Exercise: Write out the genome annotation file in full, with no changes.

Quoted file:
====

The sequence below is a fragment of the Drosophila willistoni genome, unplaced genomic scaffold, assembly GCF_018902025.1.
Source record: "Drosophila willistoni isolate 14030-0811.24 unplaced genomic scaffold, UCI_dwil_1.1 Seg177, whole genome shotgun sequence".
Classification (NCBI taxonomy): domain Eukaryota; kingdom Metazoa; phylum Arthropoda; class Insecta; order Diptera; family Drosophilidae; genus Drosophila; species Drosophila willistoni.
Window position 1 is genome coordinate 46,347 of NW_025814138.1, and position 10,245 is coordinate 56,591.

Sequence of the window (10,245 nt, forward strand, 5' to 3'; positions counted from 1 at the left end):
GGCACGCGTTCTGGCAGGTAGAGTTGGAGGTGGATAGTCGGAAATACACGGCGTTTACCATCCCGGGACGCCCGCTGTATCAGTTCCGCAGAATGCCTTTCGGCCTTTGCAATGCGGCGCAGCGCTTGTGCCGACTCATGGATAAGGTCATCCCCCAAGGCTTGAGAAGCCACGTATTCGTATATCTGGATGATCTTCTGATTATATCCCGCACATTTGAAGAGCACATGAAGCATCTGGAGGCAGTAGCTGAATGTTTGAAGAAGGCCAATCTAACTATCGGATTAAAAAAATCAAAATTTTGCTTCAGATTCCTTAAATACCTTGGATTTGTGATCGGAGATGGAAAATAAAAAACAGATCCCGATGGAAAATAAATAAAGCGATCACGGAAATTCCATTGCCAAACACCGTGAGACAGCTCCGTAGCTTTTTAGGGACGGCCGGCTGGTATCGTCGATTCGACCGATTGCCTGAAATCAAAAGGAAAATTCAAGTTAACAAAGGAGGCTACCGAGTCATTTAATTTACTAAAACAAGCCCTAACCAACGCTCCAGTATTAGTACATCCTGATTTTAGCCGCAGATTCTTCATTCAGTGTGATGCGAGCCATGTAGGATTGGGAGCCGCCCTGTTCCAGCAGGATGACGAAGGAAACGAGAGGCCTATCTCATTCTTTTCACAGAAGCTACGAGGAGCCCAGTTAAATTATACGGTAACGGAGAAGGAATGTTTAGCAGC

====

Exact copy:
The sequence below is a fragment of the Drosophila willistoni genome, unplaced genomic scaffold, assembly GCF_018902025.1.
Source record: "Drosophila willistoni isolate 14030-0811.24 unplaced genomic scaffold, UCI_dwil_1.1 Seg177, whole genome shotgun sequence".
Classification (NCBI taxonomy): domain Eukaryota; kingdom Metazoa; phylum Arthropoda; class Insecta; order Diptera; family Drosophilidae; genus Drosophila; species Drosophila willistoni.
Window position 1 is genome coordinate 46,347 of NW_025814138.1, and position 10,245 is coordinate 56,591.

Sequence of the window (10,245 nt, forward strand, 5' to 3'; positions counted from 1 at the left end):
GGCACGCGTTCTGGCAGGTAGAGTTGGAGGTGGATAGTCGGAAATACACGGCGTTTACCATCCCGGGACGCCCGCTGTATCAGTTCCGCAGAATGCCTTTCGGCCTTTGCAATGCGGCGCAGCGCTTGTGCCGACTCATGGATAAGGTCATCCCCCAAGGCTTGAGAAGCCACGTATTCGTATATCTGGATGATCTTCTGATTATATCCCGCACATTTGAAGAGCACATGAAGCATCTGGAGGCAGTAGCTGAATGTTTGAAGAAGGCCAATCTAACTATCGGATTAAAAAAATCAAAATTTTGCTTCAGATTCCTTAAATACCTTGGATTTGTGATCGGAGATGGAAAATAAAAAACAGATCCCGATGGAAAATAAATAAAGCGATCACGGAAATTCCATTGCCAAACACCGTGAGACAGCTCCGTAGCTTTTTAGGGACGGCCGGCTGGTATCGTCGATTCGACCGATTGCCTGAAATCAAAAGGAAAATTCAAGTTAACAAAGGAGGCTACCGAGTCATTTAATTTACTAAAACAAGCCCTAACCAACGCTCCAGTATTAGTACATCCTGATTTTAGCCGCAGATTCTTCATTCAGTGTGATGCGAGCCATGTAGGATTGGGAGCCGCCCTGTTCCAGCAGGATGACGAAGGAAACGAGAGGCCTATCTCATTCTTTTCACAGAAGCTACGAGGAGCCCAGTTAAATTATACGGTAACGGAGAAGGAATGTTTAGCAGC